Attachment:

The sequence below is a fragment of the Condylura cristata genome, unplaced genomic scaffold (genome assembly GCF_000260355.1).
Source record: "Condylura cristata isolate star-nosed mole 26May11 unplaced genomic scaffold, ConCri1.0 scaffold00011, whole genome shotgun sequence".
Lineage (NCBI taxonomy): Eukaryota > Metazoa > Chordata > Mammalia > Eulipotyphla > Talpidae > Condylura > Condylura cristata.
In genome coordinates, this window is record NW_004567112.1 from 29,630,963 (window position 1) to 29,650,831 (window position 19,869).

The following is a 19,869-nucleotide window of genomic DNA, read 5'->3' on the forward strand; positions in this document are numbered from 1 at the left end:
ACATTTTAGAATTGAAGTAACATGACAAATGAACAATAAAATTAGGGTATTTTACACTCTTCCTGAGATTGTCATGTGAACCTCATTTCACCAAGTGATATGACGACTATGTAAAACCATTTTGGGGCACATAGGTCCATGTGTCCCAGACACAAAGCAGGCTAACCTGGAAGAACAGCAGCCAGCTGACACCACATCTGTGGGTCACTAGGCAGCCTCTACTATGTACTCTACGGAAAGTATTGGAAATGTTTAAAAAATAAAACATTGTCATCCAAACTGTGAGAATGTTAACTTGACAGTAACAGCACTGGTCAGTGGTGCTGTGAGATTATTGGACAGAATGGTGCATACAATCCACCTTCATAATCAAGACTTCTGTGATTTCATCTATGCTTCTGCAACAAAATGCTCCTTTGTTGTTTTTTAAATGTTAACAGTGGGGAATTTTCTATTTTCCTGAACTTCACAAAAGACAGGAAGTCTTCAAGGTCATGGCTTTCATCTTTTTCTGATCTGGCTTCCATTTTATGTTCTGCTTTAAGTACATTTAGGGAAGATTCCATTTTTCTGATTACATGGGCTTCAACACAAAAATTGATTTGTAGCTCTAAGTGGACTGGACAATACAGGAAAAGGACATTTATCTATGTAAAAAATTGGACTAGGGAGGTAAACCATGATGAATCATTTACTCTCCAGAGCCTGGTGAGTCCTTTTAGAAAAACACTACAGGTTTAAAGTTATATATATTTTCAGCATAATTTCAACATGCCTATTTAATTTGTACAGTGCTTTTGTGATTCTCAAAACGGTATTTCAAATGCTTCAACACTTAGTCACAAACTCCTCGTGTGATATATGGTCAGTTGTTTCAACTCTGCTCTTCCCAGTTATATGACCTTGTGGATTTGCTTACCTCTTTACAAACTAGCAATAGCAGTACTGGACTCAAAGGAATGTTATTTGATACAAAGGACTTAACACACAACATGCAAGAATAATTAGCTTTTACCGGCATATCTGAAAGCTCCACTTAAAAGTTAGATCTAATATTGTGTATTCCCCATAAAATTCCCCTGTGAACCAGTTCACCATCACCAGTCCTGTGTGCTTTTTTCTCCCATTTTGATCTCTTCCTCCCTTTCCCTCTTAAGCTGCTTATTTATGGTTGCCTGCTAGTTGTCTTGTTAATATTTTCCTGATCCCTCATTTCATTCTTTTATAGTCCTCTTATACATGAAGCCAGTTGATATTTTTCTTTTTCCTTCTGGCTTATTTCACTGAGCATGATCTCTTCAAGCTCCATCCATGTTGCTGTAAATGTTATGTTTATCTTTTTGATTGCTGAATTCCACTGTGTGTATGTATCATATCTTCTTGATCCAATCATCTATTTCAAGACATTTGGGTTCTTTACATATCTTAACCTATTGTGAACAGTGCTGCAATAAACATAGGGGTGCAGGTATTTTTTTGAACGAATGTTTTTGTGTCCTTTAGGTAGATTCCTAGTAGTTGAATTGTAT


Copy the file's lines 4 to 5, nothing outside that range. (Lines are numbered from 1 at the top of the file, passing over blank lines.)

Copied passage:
In genome coordinates, this window is record NW_004567112.1 from 29,630,963 (window position 1) to 29,650,831 (window position 19,869).

The following is a 19,869-nucleotide window of genomic DNA, read 5'->3' on the forward strand; positions in this document are numbered from 1 at the left end: